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Single Subject Matter Standards Implementation

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Presentation on theme: "Single Subject Matter Standards Implementation"— Presentation transcript:


2 Single Subject Matter Standards Implementation

3 2 HR 1-No Child Left Behind: Highly Qualified Teachers Title I of NCLB requires that all new hires beginning with the 2002-2003 school year be “highly qualified”. All teachers in academic subjects “highly qualified” by the end of the 2004-2005 school year. Middle or secondary school teachers: full state certification and demonstrate a high level of competency in academic subject areas by: –Rigorous state academic subject test; OR –Completion of an academic subject, academic major or coursework equivalent to an undergraduate academic major or a graduate degree

4 3 What are the core subjects? NCLB defines core academic subject areas as: English, reading/language arts, mathematics, science, foreign languages, civics/government, economics, arts, history, and geography. Elementary school teachers must demonstrate competence in reading, writing, mathematics and other core areas of the elementary school curriculum.

5 4 Single Subject Matter Teacher Preparation Programs and Standards

6 5 Subject Matter Requirements (SMR Domains) The content specifications on which the programs and exams are based. SB 2042 mandates alignment with current approved K-12 Student Academic Content Standards and/or Frameworks. Includes additional subject matter content related to the credential authorizations and higher education requirements.

7 6 Standards Development Draft standards developed from approved SMRs after content validity study, bias review, and alignment and congruence review Draft standards submitted to field review and revised with rationales

8 7 Implementation Plan Technical Assistance Meetings Commission-adopted transition timelines-- two years from standards adoption Workgroups of reviewers formed, trained and calibrated

9 8 Implementation Timelines Sunset dates to admit candidates to current programs Candidates must complete “old” programs within four years of sunset dates Once new program is approved, no one admitted to “old” program

10 9 Phase I Subjects English, mathematics, science, social science Old programs expire July 1, 2009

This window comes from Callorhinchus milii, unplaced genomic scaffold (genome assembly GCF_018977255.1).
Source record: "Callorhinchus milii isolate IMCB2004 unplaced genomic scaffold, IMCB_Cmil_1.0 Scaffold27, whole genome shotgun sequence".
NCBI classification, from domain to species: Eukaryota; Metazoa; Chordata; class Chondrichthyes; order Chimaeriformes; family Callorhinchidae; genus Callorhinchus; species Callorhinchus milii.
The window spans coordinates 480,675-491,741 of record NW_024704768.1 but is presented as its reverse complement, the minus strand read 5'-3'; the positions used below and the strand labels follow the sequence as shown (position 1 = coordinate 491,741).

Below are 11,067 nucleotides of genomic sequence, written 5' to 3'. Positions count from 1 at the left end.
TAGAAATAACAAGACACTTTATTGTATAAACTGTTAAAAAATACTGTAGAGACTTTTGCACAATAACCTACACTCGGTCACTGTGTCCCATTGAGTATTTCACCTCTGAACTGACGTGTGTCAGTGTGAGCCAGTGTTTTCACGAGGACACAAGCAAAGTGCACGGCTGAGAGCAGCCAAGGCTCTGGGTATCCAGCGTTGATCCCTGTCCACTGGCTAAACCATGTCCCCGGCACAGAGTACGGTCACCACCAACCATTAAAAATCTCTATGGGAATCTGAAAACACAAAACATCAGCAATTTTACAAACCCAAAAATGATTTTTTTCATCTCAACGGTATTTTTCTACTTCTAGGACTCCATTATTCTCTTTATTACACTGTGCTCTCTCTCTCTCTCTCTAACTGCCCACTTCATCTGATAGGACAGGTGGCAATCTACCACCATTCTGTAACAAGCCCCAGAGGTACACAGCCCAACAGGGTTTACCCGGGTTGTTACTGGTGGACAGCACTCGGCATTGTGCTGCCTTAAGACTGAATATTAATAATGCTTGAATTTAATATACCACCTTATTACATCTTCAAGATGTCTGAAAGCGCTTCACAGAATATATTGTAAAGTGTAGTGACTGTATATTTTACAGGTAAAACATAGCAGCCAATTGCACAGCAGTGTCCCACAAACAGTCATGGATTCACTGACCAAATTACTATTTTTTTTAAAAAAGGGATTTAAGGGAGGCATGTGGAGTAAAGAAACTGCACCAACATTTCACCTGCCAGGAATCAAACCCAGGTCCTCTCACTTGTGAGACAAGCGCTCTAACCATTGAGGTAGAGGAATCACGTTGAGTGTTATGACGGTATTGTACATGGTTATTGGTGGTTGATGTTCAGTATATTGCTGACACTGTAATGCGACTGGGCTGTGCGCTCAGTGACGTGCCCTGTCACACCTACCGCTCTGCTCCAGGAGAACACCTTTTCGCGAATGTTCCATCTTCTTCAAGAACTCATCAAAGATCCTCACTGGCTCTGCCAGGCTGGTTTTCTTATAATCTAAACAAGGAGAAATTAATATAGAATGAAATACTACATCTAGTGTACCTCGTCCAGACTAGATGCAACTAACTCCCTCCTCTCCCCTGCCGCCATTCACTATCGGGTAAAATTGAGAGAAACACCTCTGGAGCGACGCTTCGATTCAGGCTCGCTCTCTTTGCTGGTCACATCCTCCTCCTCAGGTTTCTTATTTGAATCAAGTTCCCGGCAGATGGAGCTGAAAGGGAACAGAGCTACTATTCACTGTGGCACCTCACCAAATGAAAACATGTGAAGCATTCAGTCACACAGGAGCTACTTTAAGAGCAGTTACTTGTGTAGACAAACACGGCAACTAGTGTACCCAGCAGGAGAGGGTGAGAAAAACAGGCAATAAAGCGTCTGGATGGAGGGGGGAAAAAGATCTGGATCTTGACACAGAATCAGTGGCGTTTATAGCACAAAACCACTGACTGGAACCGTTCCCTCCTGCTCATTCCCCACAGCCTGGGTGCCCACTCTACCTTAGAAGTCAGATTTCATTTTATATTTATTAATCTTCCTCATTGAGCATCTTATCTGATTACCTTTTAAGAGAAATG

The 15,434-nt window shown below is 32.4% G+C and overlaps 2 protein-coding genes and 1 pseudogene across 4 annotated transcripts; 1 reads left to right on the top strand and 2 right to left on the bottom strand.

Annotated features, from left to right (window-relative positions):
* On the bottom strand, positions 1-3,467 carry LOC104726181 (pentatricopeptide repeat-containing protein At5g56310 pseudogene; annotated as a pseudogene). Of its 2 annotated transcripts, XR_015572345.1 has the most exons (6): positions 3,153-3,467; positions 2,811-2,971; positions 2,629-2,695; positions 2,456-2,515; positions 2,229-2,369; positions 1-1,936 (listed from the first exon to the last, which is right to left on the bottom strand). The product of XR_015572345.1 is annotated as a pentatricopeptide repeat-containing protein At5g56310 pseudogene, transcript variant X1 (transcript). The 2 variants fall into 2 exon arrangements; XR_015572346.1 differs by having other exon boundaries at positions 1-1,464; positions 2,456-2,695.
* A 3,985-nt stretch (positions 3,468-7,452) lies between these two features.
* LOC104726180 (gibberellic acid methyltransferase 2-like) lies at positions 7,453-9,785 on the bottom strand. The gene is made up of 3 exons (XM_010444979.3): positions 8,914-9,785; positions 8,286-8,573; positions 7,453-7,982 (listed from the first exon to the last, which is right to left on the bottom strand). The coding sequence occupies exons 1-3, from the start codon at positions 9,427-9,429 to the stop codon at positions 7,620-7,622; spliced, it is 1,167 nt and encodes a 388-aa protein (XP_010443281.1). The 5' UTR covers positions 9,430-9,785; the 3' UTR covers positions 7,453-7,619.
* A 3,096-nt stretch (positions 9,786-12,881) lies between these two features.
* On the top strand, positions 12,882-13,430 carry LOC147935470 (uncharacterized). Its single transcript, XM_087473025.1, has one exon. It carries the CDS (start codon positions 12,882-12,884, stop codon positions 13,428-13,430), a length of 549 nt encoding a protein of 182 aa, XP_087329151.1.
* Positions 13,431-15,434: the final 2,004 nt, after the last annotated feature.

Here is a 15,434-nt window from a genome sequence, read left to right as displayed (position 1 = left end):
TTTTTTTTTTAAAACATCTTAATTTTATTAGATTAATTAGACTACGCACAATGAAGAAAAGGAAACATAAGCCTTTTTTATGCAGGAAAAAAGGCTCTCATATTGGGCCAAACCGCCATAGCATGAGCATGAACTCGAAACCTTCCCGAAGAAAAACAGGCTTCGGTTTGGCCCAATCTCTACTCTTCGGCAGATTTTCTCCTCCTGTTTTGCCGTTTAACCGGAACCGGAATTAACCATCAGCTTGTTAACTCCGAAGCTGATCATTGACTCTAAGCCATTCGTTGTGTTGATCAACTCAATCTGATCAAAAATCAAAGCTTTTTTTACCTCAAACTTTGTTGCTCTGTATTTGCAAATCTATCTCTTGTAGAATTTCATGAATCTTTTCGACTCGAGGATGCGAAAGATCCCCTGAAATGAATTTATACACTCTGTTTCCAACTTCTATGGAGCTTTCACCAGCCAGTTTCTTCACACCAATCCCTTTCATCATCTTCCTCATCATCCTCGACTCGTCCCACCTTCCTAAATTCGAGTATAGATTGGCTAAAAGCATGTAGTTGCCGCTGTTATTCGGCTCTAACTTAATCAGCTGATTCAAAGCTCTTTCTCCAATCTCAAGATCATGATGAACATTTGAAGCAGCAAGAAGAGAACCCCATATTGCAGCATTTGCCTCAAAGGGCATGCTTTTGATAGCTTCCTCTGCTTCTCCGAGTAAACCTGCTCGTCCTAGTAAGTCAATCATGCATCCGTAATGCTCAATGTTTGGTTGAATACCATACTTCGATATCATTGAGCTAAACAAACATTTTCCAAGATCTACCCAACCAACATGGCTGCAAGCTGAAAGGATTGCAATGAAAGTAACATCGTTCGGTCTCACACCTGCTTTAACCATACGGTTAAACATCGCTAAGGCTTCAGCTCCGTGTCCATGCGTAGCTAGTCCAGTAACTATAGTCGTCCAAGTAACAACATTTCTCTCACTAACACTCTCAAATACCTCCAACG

11 10 Phase II Subjects Art, languages other than English, music, physical education Old programs expire July 1, 2010

12 11 Phase III Subjects Agriculture, business, health, home economics, industrial and technology education, American Sign Language Old programs expire July 1, 2012

13 12 Developing program documents to meet new standards Parallel Organization of Documents –Standards order and categories aligned –Content maps for courses (matrix) New Format for Standards –Standard statement followed by required elements –Standards are conceptual –Detailed responses at the element level

14 13 Other Document Requirements Transmittal cover sheet: contact info Administrative signature Preconditions Responses to each standard and each required element Appendices with evidence

15 14 PRE-CONDITIONS The course list that identifies core and breadth requirements for units and content. Matrices matching subject matter requirements and standards to courses. Course descriptions and syllabi for all courses referenced in the program.

16 15 Format of the Document 3 bound copies, 1 unbound copy, 1 CD- ROM (Microsoft Word) copy. Documents paginated & indexed (labeled tabs) with table of contents. Response references matched to appendices. Appendices include syllabi and other program materials as evidence.

17 16 Responses to the Standards Description of how standard is addressed Specific program examples References to evidence Elements provide details of how standards is addressed

18 17 Nature and Use of Evidence WASC Evidence Guide, 2002 “….a culture of evidence where indicators of performance are regularly developed and data collected to inform institutional decision-making, planning and improvement.” –Being systematic and intentional about gathering data on the right things and using the results.

19 18 Definition of Evidence ‘the substance of what is advanced to support a claim that something is true’ Characteristics of evidence: –Intentional and purposeful –Entails interpretation and reflection –Integrated and holistic –Quantitative and qualitative –Direct or indirect

20 19 What is good evidence? RELEVANT to the concept of interest VERIFIABLE - documentable and replicable REPRESENTATIVE - typical of the underlying situation or condition CUMULATIVE - multiple sources, methods, approaches to independently corroborate issues of importance ACTIONABLE - can be analyzed and provide guidance for future actions

21 20 Examples of Evidence Description/charts of processes or systems Meeting schedules and minutes Program forms/communiques Course descriptions and syllabi Samples of class assignments Faculty vitae Student assessment instruments Faculty evaluation

22 21 Redesigning Programs to Meet New Standards Complex systemic approach Redefine and renew faculty and staff roles Create and reinvigorate external partnerships